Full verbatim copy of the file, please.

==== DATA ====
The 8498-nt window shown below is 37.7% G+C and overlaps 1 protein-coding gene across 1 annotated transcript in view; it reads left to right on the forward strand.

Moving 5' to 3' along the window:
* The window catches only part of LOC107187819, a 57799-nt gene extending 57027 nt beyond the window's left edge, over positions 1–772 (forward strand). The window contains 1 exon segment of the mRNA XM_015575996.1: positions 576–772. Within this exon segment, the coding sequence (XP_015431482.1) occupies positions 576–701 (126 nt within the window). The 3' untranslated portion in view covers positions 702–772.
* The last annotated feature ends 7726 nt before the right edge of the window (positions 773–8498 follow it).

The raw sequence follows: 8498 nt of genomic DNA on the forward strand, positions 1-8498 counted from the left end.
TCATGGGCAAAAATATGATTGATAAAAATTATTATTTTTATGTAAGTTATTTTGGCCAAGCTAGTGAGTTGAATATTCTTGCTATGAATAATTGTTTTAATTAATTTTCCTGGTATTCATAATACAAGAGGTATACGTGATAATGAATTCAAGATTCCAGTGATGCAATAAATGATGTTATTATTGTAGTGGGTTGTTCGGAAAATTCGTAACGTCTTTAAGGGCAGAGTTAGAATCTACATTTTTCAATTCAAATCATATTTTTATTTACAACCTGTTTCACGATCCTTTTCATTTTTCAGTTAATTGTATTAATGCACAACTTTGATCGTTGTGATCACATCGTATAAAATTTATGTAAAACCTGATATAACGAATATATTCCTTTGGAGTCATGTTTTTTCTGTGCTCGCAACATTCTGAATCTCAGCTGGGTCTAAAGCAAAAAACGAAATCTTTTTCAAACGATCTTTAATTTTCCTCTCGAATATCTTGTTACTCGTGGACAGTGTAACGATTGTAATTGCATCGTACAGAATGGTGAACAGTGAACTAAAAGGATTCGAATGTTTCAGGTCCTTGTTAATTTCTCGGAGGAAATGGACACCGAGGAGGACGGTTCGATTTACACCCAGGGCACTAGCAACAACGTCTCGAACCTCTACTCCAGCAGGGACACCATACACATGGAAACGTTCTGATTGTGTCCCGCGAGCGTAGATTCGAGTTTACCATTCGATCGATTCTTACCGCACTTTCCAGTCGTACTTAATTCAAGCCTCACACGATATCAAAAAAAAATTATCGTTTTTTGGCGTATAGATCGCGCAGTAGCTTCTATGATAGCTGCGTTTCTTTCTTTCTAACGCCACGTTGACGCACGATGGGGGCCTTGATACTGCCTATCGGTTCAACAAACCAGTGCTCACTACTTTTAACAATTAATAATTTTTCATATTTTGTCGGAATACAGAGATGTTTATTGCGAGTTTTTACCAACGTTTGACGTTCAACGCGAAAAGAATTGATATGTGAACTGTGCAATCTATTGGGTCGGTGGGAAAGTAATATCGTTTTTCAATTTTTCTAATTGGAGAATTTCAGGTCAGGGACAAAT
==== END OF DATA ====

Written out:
The 8498-nt window shown below is 37.7% G+C and overlaps 1 protein-coding gene across 1 annotated transcript in view; it reads left to right on the forward strand.

Moving 5' to 3' along the window:
* The window catches only part of LOC107187819, a 57799-nt gene extending 57027 nt beyond the window's left edge, over positions 1–772 (forward strand). The window contains 1 exon segment of the mRNA XM_015575996.1: positions 576–772. Within this exon segment, the coding sequence (XP_015431482.1) occupies positions 576–701 (126 nt within the window). The 3' untranslated portion in view covers positions 702–772.
* The last annotated feature ends 7726 nt before the right edge of the window (positions 773–8498 follow it).

The raw sequence follows: 8498 nt of genomic DNA on the forward strand, positions 1-8498 counted from the left end.
TCATGGGCAAAAATATGATTGATAAAAATTATTATTTTTATGTAAGTTATTTTGGCCAAGCTAGTGAGTTGAATATTCTTGCTATGAATAATTGTTTTAATTAATTTTCCTGGTATTCATAATACAAGAGGTATACGTGATAATGAATTCAAGATTCCAGTGATGCAATAAATGATGTTATTATTGTAGTGGGTTGTTCGGAAAATTCGTAACGTCTTTAAGGGCAGAGTTAGAATCTACATTTTTCAATTCAAATCATATTTTTATTTACAACCTGTTTCACGATCCTTTTCATTTTTCAGTTAATTGTATTAATGCACAACTTTGATCGTTGTGATCACATCGTATAAAATTTATGTAAAACCTGATATAACGAATATATTCCTTTGGAGTCATGTTTTTTCTGTGCTCGCAACATTCTGAATCTCAGCTGGGTCTAAAGCAAAAAACGAAATCTTTTTCAAACGATCTTTAATTTTCCTCTCGAATATCTTGTTACTCGTGGACAGTGTAACGATTGTAATTGCATCGTACAGAATGGTGAACAGTGAACTAAAAGGATTCGAATGTTTCAGGTCCTTGTTAATTTCTCGGAGGAAATGGACACCGAGGAGGACGGTTCGATTTACACCCAGGGCACTAGCAACAACGTCTCGAACCTCTACTCCAGCAGGGACACCATACACATGGAAACGTTCTGATTGTGTCCCGCGAGCGTAGATTCGAGTTTACCATTCGATCGATTCTTACCGCACTTTCCAGTCGTACTTAATTCAAGCCTCACACGATATCAAAAAAAAATTATCGTTTTTTGGCGTATAGATCGCGCAGTAGCTTCTATGATAGCTGCGTTTCTTTCTTTCTAACGCCACGTTGACGCACGATGGGGGCCTTGATACTGCCTATCGGTTCAACAAACCAGTGCTCACTACTTTTAACAATTAATAATTTTTCATATTTTGTCGGAATACAGAGATGTTTATTGCGAGTTTTTACCAACGTTTGACGTTCAACGCGAAAAGAATTGATATGTGAACTGTGCAATCTATTGGGTCGGTGGGAAAGTAATATCGTTTTTCAATTTTTCTAATTGGAGAATTTCAGGTCAGGGACAAAT